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Carriers’ response to Yantian crisis avoided ‘bigger problems’

Cosco says it’s keeping an eye on when Yantian will fully resume productivity as more than 200 sailings in the sector are expected to have been impacted by the port incident

Analyst says carriers have managed to maintain high vessel capacities on the main east-west trade lanes following the Yantian shutdown

A SWIFT response by carriers to the ongoing congestion issues at Yantian port has contained the impact, according to a leading liner shipping consultancy.

The partial closure of the major Chinese export hub for a month has added pressure to the already stretched global supply chain.

While port operations resumed last week, the ripple effect is expected to continue into the coming month.

Based on its data about liners’ weekly sailings on Asia-Europe routes, Sea-Intelligence said vessel capacity on the trade lanes which Yantian serves declined slightly in the first few weeks following the port closure, and it then increased significantly and “is presently planned to increase even further”.

That contrasts with the Suez Canal incident, after which the trade lane capacity saw no material increase in the subsequent months with even a secondary “dip” at a time.

Hence, the Yantian event’s impact is only “local,” said the analyst.

“It is highly disruptive to South China cargo, but it has not led to an overall negative impact on the capacity offered on the entirety of the Asia-Europe trade,”  it said.

Cosco Shipping Holdings, which controls the world’s third-largest containership fleet, said the Yantian disruption would impact more than 200 sailings in the sector overall.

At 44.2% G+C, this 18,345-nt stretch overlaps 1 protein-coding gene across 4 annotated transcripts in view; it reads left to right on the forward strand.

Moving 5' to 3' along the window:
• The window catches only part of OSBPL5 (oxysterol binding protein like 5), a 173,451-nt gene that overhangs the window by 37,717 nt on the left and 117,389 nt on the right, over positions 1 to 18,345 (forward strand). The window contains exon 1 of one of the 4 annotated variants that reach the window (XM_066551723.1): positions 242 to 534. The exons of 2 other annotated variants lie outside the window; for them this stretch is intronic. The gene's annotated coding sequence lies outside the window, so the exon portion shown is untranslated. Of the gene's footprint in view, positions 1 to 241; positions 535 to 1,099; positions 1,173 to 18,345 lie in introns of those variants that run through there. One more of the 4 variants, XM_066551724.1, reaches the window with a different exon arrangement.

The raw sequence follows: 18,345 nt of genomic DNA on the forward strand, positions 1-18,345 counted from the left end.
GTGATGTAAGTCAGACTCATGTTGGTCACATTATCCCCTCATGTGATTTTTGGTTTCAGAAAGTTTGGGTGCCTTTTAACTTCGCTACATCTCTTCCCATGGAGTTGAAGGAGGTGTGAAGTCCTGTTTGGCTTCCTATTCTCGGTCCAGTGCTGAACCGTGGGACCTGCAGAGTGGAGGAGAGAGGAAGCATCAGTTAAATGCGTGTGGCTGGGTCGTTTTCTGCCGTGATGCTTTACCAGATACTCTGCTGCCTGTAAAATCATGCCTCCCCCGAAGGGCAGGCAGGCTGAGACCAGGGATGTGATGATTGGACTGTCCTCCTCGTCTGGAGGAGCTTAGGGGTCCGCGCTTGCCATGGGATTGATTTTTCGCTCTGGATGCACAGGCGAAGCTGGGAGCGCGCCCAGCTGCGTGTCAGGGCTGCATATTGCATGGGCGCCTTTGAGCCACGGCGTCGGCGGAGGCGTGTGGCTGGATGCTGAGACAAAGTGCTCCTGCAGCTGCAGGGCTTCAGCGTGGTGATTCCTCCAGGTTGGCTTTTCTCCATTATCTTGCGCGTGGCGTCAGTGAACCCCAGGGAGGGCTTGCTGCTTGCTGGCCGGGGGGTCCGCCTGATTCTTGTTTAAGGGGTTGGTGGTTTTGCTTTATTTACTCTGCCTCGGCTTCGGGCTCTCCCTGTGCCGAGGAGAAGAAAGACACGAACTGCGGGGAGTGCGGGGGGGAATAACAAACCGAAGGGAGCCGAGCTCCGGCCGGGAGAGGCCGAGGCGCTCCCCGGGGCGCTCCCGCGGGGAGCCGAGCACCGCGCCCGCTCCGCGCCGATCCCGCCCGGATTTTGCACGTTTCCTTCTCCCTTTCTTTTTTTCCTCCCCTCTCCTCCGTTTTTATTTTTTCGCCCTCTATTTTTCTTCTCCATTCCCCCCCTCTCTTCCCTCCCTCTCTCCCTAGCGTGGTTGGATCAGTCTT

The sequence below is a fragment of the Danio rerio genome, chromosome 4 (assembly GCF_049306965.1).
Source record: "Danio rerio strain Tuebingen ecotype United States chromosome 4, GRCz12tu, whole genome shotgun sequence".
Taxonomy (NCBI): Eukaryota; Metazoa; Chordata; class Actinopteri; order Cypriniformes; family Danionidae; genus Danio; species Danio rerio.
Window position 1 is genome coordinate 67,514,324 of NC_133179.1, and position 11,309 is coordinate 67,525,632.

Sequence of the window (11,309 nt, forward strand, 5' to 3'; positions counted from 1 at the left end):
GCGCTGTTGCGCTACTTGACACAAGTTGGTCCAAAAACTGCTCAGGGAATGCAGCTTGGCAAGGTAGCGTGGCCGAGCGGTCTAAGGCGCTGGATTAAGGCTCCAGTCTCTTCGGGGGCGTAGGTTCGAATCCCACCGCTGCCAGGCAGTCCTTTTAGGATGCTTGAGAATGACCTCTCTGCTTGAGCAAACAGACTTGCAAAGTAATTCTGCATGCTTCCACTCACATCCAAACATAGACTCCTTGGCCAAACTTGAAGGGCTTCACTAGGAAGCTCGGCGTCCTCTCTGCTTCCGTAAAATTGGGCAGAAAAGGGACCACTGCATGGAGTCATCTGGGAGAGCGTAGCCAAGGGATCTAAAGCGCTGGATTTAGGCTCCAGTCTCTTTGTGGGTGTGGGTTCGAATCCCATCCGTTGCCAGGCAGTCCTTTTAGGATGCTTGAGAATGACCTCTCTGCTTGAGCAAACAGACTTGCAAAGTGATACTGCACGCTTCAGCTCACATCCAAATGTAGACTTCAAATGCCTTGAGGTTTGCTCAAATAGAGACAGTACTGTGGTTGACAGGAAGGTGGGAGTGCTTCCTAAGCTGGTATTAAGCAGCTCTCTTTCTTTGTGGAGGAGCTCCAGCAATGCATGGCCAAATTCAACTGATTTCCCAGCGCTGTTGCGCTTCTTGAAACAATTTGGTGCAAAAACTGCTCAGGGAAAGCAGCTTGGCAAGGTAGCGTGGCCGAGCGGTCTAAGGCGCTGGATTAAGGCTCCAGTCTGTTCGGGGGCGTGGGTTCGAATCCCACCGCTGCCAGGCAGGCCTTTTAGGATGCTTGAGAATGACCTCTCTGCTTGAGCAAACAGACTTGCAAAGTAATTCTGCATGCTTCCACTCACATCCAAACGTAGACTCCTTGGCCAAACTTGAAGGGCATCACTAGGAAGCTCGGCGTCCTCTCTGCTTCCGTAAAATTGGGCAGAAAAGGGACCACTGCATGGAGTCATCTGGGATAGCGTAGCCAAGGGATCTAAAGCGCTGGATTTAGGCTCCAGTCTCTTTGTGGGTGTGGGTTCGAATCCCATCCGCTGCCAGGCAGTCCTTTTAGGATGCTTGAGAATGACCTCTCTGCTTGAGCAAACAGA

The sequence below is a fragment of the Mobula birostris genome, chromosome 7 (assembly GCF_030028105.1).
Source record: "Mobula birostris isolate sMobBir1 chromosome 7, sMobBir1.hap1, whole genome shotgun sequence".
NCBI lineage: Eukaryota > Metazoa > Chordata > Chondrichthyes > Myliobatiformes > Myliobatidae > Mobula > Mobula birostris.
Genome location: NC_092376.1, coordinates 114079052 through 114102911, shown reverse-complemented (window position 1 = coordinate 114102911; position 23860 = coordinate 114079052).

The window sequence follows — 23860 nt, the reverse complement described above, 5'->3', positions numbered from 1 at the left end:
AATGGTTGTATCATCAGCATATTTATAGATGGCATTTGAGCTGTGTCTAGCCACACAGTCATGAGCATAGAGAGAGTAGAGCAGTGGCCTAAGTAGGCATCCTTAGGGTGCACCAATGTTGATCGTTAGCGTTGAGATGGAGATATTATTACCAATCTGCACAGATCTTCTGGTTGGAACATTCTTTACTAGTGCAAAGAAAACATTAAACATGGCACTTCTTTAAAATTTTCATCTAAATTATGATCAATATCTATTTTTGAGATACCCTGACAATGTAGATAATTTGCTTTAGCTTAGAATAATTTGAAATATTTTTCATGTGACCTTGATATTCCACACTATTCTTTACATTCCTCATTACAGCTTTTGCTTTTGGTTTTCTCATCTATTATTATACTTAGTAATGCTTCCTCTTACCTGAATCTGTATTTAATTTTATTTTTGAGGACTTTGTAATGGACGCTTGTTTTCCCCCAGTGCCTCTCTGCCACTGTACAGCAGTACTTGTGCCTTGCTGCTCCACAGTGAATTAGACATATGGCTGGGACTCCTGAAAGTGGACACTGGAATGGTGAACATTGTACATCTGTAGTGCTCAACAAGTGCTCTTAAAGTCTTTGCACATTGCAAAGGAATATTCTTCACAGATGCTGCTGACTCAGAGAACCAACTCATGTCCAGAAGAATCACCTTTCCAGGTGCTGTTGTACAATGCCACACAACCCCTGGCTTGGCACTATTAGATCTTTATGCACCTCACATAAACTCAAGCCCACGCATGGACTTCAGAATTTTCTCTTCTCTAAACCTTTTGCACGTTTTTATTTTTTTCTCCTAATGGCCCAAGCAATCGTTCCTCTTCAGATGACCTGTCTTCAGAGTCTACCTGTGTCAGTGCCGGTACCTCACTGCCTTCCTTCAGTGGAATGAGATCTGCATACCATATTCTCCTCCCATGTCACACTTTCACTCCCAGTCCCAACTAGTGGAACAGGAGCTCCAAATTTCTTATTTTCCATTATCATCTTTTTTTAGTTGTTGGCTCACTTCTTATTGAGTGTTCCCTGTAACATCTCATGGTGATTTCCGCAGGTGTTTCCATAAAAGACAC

It added that some shipments might be forced to go through eastern China, where major ports such as Shanghai and Ningbo are located.

About 20%-25% of China’s seaborne exports to the US were handled by Yantian before the incident, the Shanghai- and Hong Kong-listed company’s management told an investor meeting.

“So, any omissions to the port will easily cause congestions at other ports as demand remains high,” said CSH. “We’re observing when Yantian will fully recover its productivity.”

Nearby ports, such as Nansha and Shekou, used as an alternative to Yantian by carriers, have already been clogged due to the massive shift of cargo flows.  

Latest figures from Lloyd’s List Intelligence show 99 boxships comprising 426,924 teu in the anchorages nearby the two ports as well as Hong Kong.

The queue is not getting much smaller when compared to 85 ships, or 441,337 teu, seen on June 23.

Sea-Intelligence, however, pointed out that carriers’ quick reaction to the Yantian crisis — by introducing hundreds of vessel omissions with only a few turned into replacement calls at neighboring ports — has managed to prevent the fallout from bursting into a broader logistics chaos.

As a result, there has been no big reduction in vessel capacity on the trade lanes, despite the logjam at the Chinese ports.

Its analysis on transpacific trade shows the capacity experienced a similar short-term decline followed by a surge after Yantian’s operation was halted.

“The carriers have developed an operational ability to be extremely responsive in changing their tactical vessel schedules, in responses to market changes,” said Sea-Intelligence. “This action is of course highly detrimental to shippers to and from South China.

“For all other shippers across Asia, this swift and decisive action prevented much bigger problems.”

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